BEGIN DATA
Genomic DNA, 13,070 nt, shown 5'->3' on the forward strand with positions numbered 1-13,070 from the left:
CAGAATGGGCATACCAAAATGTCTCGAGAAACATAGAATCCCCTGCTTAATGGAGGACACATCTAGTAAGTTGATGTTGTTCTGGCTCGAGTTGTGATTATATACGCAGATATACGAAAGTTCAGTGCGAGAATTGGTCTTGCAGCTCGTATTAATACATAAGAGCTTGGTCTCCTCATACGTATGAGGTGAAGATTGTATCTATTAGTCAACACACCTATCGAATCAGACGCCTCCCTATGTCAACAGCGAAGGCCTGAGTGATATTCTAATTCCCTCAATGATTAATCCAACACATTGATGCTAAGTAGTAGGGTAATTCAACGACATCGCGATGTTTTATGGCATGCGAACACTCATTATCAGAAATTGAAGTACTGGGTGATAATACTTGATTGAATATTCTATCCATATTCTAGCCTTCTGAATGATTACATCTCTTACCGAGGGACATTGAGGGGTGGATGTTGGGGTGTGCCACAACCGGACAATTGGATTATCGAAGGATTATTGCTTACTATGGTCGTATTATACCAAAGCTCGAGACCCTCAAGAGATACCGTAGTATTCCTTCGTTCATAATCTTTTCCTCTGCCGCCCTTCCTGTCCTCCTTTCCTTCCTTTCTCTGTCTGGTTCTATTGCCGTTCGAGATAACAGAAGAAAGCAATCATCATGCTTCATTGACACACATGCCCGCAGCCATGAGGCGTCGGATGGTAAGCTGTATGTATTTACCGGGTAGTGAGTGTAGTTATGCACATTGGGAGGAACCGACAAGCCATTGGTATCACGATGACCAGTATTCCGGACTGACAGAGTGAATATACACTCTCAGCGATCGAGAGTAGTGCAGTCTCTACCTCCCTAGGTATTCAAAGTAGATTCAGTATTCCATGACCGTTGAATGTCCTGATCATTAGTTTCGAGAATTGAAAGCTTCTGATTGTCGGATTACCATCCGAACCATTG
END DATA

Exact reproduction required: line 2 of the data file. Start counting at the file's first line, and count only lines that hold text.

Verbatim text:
CAGAATGGGCATACCAAAATGTCTCGAGAAACATAGAATCCCCTGCTTAATGGAGGACACATCTAGTAAGTTGATGTTGTTCTGGCTCGAGTTGTGATTATATACGCAGATATACGAAAGTTCAGTGCGAGAATTGGTCTTGCAGCTCGTATTAATACATAAGAGCTTGGTCTCCTCATACGTATGAGGTGAAGATTGTATCTATTAGTCAACACACCTATCGAATCAGACGCCTCCCTATGTCAACAGCGAAGGCCTGAGTGATATTCTAATTCCCTCAATGATTAATCCAACACATTGATGCTAAGTAGTAGGGTAATTCAACGACATCGCGATGTTTTATGGCATGCGAACACTCATTATCAGAAATTGAAGTACTGGGTGATAATACTTGATTGAATATTCTATCCATATTCTAGCCTTCTGAATGATTACATCTCTTACCGAGGGACATTGAGGGGTGGATGTTGGGGTGTGCCACAACCGGACAATTGGATTATCGAAGGATTATTGCTTACTATGGTCGTATTATACCAAAGCTCGAGACCCTCAAGAGATACCGTAGTATTCCTTCGTTCATAATCTTTTCCTCTGCCGCCCTTCCTGTCCTCCTTTCCTTCCTTTCTCTGTCTGGTTCTATTGCCGTTCGAGATAACAGAAGAAAGCAATCATCATGCTTCATTGACACACATGCCCGCAGCCATGAGGCGTCGGATGGTAAGCTGTATGTATTTACCGGGTAGTGAGTGTAGTTATGCACATTGGGAGGAACCGACAAGCCATTGGTATCACGATGACCAGTATTCCGGACTGACAGAGTGAATATACACTCTCAGCGATCGAGAGTAGTGCAGTCTCTACCTCCCTAGGTATTCAAAGTAGATTCAGTATTCCATGACCGTTGAATGTCCTGATCATTAGTTTCGAGAATTGAAAGCTTCTGATTGTCGGATTACCATCCGAACCATTG